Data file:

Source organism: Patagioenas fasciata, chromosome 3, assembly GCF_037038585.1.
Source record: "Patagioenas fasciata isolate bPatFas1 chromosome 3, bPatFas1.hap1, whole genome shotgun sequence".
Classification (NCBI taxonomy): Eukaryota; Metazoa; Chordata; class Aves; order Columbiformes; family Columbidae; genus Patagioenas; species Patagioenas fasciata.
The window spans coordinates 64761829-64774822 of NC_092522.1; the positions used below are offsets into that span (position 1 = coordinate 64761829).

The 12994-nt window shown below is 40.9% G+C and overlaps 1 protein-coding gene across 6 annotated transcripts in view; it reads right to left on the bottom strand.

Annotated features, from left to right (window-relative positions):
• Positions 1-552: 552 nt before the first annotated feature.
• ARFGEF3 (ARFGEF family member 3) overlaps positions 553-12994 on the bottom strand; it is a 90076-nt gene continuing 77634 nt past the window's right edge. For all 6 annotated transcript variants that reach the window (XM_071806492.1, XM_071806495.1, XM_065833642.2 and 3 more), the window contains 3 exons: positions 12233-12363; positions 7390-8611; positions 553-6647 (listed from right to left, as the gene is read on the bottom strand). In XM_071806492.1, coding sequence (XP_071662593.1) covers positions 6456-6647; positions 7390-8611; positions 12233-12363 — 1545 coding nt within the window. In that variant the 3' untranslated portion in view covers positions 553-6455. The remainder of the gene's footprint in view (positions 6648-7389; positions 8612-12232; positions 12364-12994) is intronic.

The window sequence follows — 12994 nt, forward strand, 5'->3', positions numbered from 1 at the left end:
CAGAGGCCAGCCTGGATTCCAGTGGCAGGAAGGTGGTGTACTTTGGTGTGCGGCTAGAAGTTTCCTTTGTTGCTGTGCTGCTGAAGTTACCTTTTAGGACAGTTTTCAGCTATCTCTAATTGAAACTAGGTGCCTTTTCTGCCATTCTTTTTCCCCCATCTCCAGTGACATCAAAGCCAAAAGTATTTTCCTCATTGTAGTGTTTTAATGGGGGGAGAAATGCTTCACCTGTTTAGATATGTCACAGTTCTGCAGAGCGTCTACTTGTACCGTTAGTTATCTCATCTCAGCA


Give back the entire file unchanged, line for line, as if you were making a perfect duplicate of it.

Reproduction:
Source organism: Patagioenas fasciata, chromosome 3, assembly GCF_037038585.1.
Source record: "Patagioenas fasciata isolate bPatFas1 chromosome 3, bPatFas1.hap1, whole genome shotgun sequence".
Classification (NCBI taxonomy): Eukaryota; Metazoa; Chordata; class Aves; order Columbiformes; family Columbidae; genus Patagioenas; species Patagioenas fasciata.
The window spans coordinates 64761829-64774822 of NC_092522.1; the positions used below are offsets into that span (position 1 = coordinate 64761829).

The 12994-nt window shown below is 40.9% G+C and overlaps 1 protein-coding gene across 6 annotated transcripts in view; it reads right to left on the bottom strand.

Annotated features, from left to right (window-relative positions):
• Positions 1-552: 552 nt before the first annotated feature.
• ARFGEF3 (ARFGEF family member 3) overlaps positions 553-12994 on the bottom strand; it is a 90076-nt gene continuing 77634 nt past the window's right edge. For all 6 annotated transcript variants that reach the window (XM_071806492.1, XM_071806495.1, XM_065833642.2 and 3 more), the window contains 3 exons: positions 12233-12363; positions 7390-8611; positions 553-6647 (listed from right to left, as the gene is read on the bottom strand). In XM_071806492.1, coding sequence (XP_071662593.1) covers positions 6456-6647; positions 7390-8611; positions 12233-12363 — 1545 coding nt within the window. In that variant the 3' untranslated portion in view covers positions 553-6455. The remainder of the gene's footprint in view (positions 6648-7389; positions 8612-12232; positions 12364-12994) is intronic.

The window sequence follows — 12994 nt, forward strand, 5'->3', positions numbered from 1 at the left end:
CAGAGGCCAGCCTGGATTCCAGTGGCAGGAAGGTGGTGTACTTTGGTGTGCGGCTAGAAGTTTCCTTTGTTGCTGTGCTGCTGAAGTTACCTTTTAGGACAGTTTTCAGCTATCTCTAATTGAAACTAGGTGCCTTTTCTGCCATTCTTTTTCCCCCATCTCCAGTGACATCAAAGCCAAAAGTATTTTCCTCATTGTAGTGTTTTAATGGGGGGAGAAATGCTTCACCTGTTTAGATATGTCACAGTTCTGCAGAGCGTCTACTTGTACCGTTAGTTATCTCATCTCAGCA